Bootcamp is easy. Super easy. Just remember the Golden rule. DON'T DO STUPID SHIT. But for advice, learn your general orders, alphabet, sailor's creed, and rank and recognition BEFORE you get to bootcamp. You don't really have to worry about anything else since you will have PLENTY of time to study your chain of command. And if you know that stuff, and you are on watch and they ask you questions and you answer every single one, you will impress them.

Thats another thing. Standing watch. It can suck, but thats how I impressed my Chief. Whenever someone comes in you have to greet them. It goes like this: Good morning chief, seamen recruit (insert name), divison (insert div #) Roving security (or night security if you are night security) standing by for further instruction chief. If its the afternoon or evening you say that instead of morning. If its a petty officer then say that instead of chief. Common sense shit. But the biggest thing is being LOUD. I impressed my chief because I was confident when I sounded off. And then I was able to answer his question. And then I did it for every RDC that came in the door. The RDC in charge of brother div came in and asked me who the CO was. And then she asked what the coller device was and then the sleeve was. And when I answered all three she was like you are the first recruit to be able to answer all three so early on in training. Something SOOOOOOOO simple, but I was able to do it because I studied in DEP. This impressed my chief and gave me a good name for the rest of the time I was there.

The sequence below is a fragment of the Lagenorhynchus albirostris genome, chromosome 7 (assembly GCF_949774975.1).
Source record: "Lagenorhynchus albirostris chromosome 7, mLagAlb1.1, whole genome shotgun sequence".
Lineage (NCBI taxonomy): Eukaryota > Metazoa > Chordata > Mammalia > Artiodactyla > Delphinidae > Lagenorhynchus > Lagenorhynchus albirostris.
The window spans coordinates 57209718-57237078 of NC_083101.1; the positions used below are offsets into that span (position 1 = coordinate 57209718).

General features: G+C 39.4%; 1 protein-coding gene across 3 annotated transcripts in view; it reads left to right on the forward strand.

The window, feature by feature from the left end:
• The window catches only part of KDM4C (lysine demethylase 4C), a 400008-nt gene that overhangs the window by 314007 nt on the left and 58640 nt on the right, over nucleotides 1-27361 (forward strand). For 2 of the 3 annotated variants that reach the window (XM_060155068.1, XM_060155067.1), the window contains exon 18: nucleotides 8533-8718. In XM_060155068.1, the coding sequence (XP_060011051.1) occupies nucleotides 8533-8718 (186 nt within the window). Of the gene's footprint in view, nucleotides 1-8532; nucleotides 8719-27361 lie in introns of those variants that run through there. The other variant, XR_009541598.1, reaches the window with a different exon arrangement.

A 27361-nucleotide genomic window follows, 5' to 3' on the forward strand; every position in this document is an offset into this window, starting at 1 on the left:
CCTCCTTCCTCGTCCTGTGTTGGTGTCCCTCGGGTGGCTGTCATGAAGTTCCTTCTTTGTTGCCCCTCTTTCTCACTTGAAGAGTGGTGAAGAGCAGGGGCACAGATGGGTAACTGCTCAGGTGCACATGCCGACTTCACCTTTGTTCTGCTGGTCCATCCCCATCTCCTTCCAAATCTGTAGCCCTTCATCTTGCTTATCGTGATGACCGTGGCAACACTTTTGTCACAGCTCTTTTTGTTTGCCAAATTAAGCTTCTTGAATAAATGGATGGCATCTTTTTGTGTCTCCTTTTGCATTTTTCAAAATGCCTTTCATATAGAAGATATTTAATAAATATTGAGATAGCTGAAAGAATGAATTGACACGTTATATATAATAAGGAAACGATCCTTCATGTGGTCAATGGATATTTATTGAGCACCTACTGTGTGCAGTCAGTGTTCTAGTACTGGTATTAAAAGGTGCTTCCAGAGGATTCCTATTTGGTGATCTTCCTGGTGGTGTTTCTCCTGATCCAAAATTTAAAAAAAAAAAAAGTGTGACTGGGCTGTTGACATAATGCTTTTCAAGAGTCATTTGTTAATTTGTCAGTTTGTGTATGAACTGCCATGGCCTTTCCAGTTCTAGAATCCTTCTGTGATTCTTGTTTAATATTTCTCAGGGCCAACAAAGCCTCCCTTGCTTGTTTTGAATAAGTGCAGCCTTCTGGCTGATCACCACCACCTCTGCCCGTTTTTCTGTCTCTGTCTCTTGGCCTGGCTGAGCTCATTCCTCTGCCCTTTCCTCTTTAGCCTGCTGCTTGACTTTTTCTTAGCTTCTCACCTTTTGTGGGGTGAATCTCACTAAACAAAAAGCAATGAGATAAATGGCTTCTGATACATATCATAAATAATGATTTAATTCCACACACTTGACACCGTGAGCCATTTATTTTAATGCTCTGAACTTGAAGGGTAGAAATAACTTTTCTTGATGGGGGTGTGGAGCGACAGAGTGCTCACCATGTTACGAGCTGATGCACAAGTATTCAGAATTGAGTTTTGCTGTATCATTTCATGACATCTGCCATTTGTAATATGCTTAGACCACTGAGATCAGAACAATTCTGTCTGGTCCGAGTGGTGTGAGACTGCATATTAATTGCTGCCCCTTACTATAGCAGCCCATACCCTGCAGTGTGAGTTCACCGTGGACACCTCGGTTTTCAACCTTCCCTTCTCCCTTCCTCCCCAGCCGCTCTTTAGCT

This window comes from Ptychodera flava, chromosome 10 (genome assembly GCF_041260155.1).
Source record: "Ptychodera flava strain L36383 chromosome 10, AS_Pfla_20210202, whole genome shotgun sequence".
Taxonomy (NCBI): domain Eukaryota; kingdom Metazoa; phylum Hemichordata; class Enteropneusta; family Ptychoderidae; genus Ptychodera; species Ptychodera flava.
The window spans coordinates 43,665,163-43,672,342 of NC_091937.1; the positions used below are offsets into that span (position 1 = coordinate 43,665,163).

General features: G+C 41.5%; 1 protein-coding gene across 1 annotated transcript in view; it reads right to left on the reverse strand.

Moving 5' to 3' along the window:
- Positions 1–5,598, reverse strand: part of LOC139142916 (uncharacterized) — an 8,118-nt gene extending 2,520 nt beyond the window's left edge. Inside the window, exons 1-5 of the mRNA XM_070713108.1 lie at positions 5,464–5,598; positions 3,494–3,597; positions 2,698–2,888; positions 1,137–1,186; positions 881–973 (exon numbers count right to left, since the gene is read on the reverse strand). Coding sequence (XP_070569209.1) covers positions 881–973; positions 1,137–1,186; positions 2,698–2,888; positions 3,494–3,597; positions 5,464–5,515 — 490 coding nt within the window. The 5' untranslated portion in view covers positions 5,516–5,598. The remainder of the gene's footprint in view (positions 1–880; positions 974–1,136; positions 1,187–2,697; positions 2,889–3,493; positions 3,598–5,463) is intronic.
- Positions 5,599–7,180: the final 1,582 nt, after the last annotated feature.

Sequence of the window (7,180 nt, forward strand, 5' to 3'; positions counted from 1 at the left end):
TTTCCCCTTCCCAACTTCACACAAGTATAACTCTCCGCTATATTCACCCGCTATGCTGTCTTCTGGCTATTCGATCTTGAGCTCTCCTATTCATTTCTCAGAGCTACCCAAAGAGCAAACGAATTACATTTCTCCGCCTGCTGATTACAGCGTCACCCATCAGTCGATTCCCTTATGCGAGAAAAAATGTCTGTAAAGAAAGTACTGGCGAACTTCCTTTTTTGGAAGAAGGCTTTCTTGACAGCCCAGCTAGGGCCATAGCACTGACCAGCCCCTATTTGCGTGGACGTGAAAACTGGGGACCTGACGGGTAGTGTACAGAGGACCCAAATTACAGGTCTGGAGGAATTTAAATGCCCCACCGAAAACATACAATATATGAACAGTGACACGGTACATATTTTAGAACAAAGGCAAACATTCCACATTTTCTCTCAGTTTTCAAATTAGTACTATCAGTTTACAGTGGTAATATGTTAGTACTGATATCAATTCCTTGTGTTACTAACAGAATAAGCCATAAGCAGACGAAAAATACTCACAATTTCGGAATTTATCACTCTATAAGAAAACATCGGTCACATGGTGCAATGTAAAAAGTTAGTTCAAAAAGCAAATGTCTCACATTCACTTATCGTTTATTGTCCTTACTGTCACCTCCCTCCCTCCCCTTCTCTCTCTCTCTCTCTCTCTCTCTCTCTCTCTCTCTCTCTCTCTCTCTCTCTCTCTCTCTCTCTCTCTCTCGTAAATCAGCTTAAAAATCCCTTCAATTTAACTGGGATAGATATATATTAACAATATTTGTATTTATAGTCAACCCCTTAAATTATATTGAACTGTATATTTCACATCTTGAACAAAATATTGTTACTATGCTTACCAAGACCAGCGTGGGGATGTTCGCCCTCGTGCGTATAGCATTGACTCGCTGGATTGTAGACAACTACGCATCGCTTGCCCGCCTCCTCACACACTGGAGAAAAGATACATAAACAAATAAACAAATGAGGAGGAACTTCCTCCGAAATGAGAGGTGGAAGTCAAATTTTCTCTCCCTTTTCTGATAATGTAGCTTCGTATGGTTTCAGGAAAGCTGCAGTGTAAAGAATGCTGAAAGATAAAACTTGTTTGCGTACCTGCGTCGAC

So yeah you will have plenty of time to study for the chain of command. It took me a week to get it down but I wasn't tested on it for about 2 and a half weeks. But that is something that will vary from RDC to RDC probably.


So yeah, that took me about 2 hours to write up. I hope you guys can take something from it. I will probably make some additions if I have time to and think of something else.

Always, ALWAYS do the best at anything you do. Even if you absolutely suck at it, try your hardest. I was AROC for 5 minutes, and I sucked at it. But my RDC saw that I tried my hardest and thats what he like to see.